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Gulf Coastal Prairie - More Information

Background information on DU's Gulf Coastal Prairie conservation priority area
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As delineated in the North American Bird Conservation Initiative, the Gulf of Mexico marshes (Region 28*) extend roughly from the Mississippi-Louisiana state boundary west and south to the mouth of the Rio Grande. This region also includes a large area of land that formerly was tall grass prairie interspersed with wetlands that today is largely converted to agricultural production.

The NAWMP GCJV divides the coastal marsh of Louisiana into separate but related initiative areas, the Mississippi River Coastal Marshes (Deltaic Plain) and the Chenier Plain (Gulf Coast Joint Venture 1990). Similarly, in Texas the coast is subdivided into 3 initiative areas, the Upper Texas Coast (Chenier Plain), the Mid-Texas Coast, and the Lower Texas Coast (Laguna Madre). Adjacent to and immediately north of the Chenier Plain and Texas Mid-Coast regions is a band of agricultural land dominated by rice production, sometimes referred to as the wet prairie or rice prairie. This region probably increased in importance to waterfowl when it was converted from wet tall grass prairie to rice agriculture (Hobaugh 1984, Hobaugh et al. 1989, Stuzenbaker 1980, 1984).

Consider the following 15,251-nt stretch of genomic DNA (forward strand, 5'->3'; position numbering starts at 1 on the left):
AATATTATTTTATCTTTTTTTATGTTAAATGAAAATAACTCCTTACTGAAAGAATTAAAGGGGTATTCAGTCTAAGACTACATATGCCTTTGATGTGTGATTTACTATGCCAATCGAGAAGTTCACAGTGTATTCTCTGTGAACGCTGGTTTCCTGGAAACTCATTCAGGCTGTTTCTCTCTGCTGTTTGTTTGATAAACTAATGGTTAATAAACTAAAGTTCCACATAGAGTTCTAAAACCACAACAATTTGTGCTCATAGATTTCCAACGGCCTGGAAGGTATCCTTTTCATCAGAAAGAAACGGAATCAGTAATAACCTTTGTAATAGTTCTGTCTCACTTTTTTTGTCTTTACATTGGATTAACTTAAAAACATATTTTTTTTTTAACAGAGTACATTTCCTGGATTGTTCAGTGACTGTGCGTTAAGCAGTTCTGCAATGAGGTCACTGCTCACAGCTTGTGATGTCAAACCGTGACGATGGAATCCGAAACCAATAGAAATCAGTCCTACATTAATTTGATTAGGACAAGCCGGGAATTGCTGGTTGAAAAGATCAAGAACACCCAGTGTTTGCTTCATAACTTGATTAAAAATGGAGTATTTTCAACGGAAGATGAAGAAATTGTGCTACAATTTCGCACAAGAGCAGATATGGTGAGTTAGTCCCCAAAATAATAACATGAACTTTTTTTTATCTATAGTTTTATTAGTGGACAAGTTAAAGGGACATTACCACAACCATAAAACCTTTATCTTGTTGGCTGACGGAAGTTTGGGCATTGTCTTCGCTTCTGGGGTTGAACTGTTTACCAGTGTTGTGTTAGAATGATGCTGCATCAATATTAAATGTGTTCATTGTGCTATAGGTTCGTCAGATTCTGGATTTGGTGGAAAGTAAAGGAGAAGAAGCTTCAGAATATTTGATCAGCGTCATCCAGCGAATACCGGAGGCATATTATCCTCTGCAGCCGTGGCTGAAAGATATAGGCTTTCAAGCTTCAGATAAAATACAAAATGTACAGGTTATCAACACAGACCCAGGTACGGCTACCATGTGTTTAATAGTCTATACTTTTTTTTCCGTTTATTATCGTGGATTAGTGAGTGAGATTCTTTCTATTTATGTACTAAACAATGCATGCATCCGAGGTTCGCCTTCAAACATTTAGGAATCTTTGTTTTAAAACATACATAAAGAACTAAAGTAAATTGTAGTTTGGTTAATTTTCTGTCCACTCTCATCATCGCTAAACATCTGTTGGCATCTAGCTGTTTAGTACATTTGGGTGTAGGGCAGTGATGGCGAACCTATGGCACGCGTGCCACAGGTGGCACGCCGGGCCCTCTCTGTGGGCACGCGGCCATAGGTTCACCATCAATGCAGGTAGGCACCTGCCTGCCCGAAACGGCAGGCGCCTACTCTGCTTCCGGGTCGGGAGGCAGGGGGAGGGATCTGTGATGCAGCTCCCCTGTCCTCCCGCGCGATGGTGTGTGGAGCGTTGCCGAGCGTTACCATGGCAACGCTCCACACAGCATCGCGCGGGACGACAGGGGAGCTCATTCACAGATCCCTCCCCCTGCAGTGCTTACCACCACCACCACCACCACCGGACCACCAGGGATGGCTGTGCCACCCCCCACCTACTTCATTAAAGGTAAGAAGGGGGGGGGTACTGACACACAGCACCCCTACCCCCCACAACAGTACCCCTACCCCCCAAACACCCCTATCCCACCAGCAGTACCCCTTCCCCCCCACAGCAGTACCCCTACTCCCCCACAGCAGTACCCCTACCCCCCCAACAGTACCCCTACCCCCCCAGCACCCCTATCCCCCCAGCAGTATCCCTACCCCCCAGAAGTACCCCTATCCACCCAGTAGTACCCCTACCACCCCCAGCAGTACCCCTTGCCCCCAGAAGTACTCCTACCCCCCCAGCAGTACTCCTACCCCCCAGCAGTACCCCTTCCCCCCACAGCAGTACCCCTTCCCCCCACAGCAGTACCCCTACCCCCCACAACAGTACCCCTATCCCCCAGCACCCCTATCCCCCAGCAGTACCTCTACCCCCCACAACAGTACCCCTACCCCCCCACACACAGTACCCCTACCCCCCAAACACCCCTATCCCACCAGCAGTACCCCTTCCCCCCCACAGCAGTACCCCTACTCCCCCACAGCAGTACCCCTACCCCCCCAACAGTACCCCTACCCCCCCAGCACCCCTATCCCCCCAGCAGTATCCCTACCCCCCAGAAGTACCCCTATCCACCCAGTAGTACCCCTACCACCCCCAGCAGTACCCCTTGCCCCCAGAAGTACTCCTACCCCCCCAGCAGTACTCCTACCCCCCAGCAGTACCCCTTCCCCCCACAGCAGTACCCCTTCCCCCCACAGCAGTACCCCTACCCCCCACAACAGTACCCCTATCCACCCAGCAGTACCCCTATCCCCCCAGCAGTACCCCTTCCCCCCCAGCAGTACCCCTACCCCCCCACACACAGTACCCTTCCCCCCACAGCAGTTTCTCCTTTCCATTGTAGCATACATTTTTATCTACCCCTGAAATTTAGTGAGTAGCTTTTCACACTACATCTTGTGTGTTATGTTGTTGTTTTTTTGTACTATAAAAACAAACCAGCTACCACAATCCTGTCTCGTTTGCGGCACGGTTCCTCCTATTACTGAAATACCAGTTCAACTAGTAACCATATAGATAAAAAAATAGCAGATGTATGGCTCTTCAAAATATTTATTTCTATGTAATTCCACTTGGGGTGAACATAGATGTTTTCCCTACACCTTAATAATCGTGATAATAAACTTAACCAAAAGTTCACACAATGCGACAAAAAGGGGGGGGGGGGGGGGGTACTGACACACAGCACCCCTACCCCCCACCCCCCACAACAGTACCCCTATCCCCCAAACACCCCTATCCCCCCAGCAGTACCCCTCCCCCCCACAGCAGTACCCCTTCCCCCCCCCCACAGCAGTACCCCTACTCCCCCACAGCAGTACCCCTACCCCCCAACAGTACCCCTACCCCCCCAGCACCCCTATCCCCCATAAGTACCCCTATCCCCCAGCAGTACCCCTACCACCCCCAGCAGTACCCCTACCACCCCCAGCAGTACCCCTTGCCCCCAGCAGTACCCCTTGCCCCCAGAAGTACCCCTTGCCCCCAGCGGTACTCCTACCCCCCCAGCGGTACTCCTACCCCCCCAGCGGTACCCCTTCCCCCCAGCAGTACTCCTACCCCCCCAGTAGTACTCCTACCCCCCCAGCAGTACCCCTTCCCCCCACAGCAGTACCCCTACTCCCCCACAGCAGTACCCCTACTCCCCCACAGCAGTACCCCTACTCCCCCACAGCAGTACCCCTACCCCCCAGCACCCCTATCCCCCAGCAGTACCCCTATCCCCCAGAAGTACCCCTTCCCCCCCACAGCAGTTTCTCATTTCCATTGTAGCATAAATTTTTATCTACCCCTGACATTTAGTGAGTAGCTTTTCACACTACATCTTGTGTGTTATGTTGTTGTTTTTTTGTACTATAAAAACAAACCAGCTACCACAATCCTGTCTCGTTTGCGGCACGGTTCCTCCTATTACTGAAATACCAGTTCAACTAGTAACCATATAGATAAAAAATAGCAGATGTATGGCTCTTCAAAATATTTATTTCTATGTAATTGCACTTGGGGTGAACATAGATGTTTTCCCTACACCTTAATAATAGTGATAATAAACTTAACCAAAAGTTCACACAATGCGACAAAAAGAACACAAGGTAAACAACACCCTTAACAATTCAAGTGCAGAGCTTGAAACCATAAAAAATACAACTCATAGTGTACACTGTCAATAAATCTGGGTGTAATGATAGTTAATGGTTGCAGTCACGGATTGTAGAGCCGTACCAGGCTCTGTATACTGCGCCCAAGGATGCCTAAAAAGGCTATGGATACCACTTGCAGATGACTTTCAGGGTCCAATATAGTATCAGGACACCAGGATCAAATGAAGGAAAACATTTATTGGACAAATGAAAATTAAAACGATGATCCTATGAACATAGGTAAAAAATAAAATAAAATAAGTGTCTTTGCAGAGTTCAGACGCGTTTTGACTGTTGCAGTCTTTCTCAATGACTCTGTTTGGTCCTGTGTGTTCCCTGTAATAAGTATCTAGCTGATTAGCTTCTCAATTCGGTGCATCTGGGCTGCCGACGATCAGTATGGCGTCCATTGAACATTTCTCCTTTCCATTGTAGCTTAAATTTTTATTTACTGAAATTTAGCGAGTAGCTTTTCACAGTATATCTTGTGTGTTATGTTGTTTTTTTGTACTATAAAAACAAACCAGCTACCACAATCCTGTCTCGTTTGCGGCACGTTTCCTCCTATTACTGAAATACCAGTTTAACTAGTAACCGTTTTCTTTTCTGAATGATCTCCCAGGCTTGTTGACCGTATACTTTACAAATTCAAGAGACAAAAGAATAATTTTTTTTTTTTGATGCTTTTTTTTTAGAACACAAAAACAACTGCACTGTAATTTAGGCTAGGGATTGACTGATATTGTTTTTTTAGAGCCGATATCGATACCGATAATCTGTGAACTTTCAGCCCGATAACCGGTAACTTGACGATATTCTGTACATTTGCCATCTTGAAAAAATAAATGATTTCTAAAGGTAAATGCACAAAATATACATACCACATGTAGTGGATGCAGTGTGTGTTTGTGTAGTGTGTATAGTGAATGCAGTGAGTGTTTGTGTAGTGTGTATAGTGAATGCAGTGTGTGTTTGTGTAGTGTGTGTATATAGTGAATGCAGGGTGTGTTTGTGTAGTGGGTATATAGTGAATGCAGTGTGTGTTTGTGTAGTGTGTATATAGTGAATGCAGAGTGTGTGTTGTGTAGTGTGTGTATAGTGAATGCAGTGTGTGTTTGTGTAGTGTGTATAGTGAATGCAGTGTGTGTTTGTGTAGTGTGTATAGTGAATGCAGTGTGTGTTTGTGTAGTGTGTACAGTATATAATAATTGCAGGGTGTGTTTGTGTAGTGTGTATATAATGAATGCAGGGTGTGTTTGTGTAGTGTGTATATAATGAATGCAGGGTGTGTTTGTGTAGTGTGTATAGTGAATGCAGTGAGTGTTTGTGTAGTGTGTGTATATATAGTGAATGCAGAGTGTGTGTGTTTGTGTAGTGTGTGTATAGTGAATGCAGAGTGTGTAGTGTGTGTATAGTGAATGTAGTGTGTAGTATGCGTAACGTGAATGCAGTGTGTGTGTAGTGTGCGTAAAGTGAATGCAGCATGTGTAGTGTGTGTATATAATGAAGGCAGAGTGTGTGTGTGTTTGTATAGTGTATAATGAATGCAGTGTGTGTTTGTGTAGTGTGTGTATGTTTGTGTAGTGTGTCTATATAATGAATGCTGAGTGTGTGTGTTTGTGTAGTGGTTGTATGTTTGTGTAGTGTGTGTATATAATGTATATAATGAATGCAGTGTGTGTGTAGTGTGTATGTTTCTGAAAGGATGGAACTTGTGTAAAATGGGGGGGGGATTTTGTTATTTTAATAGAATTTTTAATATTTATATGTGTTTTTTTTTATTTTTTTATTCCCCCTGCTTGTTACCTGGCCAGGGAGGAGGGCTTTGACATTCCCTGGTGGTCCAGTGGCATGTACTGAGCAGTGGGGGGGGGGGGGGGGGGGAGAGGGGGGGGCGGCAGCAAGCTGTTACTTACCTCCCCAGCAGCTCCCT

The characteristics of the Deltaic Plain historically were driven by the dynamics of the lower Mississippi River. Delta formation processes interacted with the Gulf of Mexico to give rise to a diverse ecosystem ranging from bottomland hardwood swamps and low-energy freshwater marshes to high-energy tidally influenced salt marshes. The Chenier Plain also is tied to Mississippi River Delta activity. When the Mississippi River was active in the western reaches of its delta, sediment was carried westward by near shore Gulf currents and deposited on mudflats that resulted in creation of the Chenier Plain region. Alternatively, when the river shifted east, near shore current carried fewer sediments and eroded shoreline and marsh. The Chenier Plain and wet prairie periodically are interrupted by rivers that drain upland areas to the north. A thorough review of Mississippi River delta formation processes and effects is presented in Louisiana Coastal Wetlands Conservation and Restoration Task Force (LCWCRTF 1998).

*Region 28 - NABCI Bird Conservation Region 37

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